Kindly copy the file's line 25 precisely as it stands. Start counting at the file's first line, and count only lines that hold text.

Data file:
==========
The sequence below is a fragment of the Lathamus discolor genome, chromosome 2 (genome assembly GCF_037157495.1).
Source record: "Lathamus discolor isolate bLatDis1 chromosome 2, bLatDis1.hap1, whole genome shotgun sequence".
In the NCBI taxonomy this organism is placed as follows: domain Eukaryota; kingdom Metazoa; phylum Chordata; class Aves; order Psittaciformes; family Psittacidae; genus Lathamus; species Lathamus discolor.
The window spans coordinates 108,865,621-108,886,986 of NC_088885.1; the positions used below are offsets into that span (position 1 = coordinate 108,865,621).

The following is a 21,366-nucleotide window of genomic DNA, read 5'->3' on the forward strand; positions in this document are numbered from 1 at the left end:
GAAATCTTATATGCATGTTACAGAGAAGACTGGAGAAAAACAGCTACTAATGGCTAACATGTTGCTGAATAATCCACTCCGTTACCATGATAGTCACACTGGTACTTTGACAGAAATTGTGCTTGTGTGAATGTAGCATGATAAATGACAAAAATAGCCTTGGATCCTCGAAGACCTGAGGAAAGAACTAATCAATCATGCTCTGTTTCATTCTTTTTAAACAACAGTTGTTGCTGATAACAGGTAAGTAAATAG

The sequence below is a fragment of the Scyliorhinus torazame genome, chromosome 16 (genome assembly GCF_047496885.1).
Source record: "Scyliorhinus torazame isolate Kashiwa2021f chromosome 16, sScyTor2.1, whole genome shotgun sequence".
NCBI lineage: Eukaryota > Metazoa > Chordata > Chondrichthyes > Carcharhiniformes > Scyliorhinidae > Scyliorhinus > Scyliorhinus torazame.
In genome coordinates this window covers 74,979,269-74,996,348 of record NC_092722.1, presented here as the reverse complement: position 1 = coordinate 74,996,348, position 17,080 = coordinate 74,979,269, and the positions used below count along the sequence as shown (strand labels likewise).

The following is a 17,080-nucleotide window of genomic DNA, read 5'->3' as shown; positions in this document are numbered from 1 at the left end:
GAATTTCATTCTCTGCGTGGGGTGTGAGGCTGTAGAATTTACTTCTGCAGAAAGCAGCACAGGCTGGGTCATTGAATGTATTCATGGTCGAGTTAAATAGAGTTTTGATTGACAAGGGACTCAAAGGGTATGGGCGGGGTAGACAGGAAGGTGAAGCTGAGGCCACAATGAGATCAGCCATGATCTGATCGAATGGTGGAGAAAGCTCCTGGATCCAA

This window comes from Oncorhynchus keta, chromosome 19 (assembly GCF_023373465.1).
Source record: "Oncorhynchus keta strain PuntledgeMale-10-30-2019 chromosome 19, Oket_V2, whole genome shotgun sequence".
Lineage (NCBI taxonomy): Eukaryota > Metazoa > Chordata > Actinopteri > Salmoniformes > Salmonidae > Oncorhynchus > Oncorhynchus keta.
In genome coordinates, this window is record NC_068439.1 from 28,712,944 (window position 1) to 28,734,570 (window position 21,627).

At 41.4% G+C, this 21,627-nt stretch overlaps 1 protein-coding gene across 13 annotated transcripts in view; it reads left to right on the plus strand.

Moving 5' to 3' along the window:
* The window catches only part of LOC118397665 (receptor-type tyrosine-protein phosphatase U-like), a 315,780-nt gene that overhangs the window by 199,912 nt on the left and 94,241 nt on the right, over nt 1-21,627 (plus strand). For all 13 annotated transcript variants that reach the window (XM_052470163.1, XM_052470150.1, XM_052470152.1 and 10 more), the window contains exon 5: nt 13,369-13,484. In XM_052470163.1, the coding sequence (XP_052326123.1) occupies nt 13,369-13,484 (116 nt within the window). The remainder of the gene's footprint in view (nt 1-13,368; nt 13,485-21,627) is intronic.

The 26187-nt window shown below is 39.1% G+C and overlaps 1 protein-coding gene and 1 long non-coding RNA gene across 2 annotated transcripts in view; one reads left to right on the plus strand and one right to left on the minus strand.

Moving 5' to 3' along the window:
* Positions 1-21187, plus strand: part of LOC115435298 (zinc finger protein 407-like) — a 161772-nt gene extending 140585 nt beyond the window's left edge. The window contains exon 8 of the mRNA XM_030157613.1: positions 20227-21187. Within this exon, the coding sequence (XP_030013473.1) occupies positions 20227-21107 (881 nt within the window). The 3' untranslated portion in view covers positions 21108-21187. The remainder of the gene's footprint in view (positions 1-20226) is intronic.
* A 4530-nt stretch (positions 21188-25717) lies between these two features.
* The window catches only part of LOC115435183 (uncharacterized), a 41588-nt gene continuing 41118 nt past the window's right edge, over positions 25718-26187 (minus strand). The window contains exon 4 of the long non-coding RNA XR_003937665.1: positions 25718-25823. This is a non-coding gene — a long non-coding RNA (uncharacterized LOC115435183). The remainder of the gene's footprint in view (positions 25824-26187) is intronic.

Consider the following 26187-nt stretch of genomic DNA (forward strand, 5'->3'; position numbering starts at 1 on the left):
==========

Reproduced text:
Consider the following 26187-nt stretch of genomic DNA (forward strand, 5'->3'; position numbering starts at 1 on the left):